And that leads me to where I am today; in January I flew from Australia straight to Paris. My job here might not be as career-oriented as marketing and journalism were, but I’m okay with it because working a career-type job was not my main goal of being in France. I came to become immersed in French, so to me, this is still a career move. I’ll be here for at least a year, and I’m currently working on getting to London this summer.
Like I said from the very beginning, this is not a how-to. I know I’ve caught a few lucky breaks. But honestly, I don’t think it’s luck so much as just a result of being abroad. The world has so many surprises, and increasingly more opportunities, that you just won’t find at home — all you need to do to find them is take that first leap of faith, and GO.
So, fresh graduate who wants to move abroad, here are the things I’ve learned:
On the practical side:
Scout out places where cost of living is low. That way, even if you don’t find a job immediately, at least you’re not blowing through money too quickly on just the basic necessities like rent and food. I didn’t do my research; what I spent in six weeks in Singapore could have easily lasted twice as long in Thailand.
Research visas and working holiday passes. Sounds obvious, but nothing kills a good plan like a tripping up on a technicality like overstaying a visa (or not having one at all — see Vietnam). For each country you may be looking at, know how long you can stay on a tourist visa, find out the process for getting a working visa, and check if there is a working holiday program.
Take a TEFL course online while you have free time. If you have a degree in say, business or engineering, you probably have a better chance of finding a job in your field. But for us politics, history, and other liberal arts majors, more often than that our best bet will be teaching English — and most schools prefer to hire teachers with TEFL certification. You can do a course anytime online, but it certainly makes the job hunt easier if you’re already certified. I’ve always kicked myself for not doing one with all that free time I had senior year.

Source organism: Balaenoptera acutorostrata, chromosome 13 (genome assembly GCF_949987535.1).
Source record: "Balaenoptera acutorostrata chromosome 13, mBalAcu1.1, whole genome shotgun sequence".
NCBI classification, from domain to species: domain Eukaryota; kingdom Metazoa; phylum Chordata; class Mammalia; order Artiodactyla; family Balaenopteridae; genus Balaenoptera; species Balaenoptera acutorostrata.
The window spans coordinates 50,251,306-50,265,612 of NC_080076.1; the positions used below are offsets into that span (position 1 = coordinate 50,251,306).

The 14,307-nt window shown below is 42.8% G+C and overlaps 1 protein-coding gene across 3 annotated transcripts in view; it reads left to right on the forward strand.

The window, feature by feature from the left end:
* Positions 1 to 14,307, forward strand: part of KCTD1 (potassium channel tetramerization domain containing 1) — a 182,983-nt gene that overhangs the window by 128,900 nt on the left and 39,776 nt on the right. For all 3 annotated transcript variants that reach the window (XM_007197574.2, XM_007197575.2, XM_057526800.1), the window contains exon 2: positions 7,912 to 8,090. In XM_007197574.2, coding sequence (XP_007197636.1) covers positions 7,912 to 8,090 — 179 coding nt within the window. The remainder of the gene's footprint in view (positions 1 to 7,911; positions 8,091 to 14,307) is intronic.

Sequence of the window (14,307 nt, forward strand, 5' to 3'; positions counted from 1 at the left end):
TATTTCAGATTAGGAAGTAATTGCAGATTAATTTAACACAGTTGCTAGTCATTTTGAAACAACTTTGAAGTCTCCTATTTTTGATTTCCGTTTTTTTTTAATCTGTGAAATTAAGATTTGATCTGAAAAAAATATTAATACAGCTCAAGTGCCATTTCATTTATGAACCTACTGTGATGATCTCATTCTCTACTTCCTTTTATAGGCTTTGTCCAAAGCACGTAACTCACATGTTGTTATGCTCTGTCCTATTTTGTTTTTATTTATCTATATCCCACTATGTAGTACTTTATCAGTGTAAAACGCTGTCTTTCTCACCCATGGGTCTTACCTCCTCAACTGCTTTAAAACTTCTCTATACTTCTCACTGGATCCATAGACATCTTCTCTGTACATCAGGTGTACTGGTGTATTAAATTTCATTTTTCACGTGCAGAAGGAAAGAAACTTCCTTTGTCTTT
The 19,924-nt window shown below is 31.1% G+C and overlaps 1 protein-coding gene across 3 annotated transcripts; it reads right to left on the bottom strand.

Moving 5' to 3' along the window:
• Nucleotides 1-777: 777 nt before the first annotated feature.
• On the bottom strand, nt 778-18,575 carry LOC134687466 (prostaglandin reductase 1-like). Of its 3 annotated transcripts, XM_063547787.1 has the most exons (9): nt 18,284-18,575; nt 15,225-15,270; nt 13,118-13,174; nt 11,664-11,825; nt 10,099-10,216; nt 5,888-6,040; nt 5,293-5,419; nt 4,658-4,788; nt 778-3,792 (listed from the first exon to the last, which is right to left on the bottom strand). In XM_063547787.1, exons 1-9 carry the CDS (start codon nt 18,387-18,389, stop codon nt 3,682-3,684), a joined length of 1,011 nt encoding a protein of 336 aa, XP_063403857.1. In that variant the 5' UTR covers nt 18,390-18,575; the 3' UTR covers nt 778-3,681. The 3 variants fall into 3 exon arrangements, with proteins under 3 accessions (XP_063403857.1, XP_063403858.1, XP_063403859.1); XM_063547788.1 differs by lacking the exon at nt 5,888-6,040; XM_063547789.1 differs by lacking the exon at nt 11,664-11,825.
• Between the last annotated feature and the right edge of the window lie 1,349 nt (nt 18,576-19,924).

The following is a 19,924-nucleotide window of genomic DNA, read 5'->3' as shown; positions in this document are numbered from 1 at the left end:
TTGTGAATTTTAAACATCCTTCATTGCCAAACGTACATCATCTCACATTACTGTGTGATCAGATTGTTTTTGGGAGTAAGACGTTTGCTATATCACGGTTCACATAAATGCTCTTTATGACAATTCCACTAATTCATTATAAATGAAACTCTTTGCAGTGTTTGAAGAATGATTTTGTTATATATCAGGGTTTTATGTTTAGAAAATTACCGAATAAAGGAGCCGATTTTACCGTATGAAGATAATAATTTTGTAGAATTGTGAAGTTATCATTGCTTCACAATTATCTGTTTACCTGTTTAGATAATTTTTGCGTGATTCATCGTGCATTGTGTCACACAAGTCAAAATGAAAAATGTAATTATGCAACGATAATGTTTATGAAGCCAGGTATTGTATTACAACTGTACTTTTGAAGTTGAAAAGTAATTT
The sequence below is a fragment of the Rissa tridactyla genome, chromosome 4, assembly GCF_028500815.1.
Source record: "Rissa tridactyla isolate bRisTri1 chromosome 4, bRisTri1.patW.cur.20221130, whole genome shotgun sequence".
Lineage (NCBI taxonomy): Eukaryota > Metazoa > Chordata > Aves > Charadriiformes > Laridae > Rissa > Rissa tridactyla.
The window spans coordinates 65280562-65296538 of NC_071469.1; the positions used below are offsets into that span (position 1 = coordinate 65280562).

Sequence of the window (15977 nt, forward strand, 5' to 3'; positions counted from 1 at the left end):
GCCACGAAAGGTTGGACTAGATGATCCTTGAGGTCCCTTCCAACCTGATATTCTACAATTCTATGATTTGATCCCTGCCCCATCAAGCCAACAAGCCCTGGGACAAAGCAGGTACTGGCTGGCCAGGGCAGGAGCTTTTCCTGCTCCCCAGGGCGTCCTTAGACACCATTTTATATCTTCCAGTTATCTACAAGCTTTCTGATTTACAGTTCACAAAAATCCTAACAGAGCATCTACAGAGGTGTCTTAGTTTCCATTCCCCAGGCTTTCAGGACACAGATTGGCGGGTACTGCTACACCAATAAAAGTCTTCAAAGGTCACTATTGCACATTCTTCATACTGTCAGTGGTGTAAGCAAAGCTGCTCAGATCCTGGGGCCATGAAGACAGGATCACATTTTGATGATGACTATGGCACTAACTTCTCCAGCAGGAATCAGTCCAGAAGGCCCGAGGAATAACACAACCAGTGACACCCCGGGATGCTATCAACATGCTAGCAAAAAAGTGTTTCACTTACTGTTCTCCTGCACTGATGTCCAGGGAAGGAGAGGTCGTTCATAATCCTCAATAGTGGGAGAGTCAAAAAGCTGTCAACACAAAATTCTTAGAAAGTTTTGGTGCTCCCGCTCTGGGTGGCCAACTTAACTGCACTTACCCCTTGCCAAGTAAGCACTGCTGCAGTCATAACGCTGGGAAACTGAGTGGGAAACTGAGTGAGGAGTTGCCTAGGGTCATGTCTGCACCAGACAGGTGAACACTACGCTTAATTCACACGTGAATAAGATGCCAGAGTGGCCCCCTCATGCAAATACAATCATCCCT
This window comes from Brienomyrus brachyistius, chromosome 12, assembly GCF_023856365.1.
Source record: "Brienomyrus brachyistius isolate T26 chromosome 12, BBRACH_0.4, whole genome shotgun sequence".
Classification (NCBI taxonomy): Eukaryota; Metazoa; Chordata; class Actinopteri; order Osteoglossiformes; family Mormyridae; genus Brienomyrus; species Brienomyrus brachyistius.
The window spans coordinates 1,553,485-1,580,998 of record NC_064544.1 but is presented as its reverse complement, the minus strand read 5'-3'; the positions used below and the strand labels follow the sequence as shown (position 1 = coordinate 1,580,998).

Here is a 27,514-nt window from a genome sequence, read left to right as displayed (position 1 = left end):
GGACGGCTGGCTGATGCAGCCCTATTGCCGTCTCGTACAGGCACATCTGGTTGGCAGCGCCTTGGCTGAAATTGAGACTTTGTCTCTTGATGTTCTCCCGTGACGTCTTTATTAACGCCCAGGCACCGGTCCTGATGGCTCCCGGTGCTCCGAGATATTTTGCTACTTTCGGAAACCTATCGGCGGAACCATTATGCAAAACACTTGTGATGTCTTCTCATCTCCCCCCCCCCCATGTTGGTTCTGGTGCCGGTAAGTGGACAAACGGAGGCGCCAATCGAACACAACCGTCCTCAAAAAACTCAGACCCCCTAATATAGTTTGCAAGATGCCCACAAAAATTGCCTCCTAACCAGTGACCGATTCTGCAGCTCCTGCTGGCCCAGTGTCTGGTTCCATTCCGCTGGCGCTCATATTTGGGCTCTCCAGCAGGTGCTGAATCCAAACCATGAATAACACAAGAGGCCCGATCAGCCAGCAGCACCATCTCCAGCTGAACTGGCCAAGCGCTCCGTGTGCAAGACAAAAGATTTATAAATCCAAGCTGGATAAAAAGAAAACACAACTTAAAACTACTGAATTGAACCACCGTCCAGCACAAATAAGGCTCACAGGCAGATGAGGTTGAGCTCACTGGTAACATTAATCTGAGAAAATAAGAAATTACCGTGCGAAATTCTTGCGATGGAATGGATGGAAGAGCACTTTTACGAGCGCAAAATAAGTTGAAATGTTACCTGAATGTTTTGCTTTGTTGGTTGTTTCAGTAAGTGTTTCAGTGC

Buy a one-way ticket. If you’re going to move abroad, commit to it. This isn’t just another vacation. (And after booking it, you will most likely freak out. Totally normal.)
Before you leave: Set up online billing and payment for any credit card bills or college payments you have. Call your credit card companies and tell them you’ll be out of the country, so they don’t block your card. And I don’t know how necessary this is, but I gave my mother power of attorney before I left. You can get PoA forms at any office supply store (or even online) and then just go to a notary to have it authorized.
Other tips and advice:
Don’t be afraid to look in unconventional places for jobs. Craigslist ended up working for me, but there’s also library bulletin boards, networking events, or even the old-fashioned newspaper or magazine ads. Not every job opportunity will be on Monster.com.
Give yourself a deadline and a back-up plan. No point beating a dead horse and trying to get a job where there isn’t one. Give yourself a deadline so you don’t waste too much time; if that day comes and you still can’t find something in that city, go to your second choice. Or third. When I moved to Singapore, I gave myself two months to find a job, and my back-up plan was teaching English in Saigon. My back-up back-up was taking a job in Shanghai.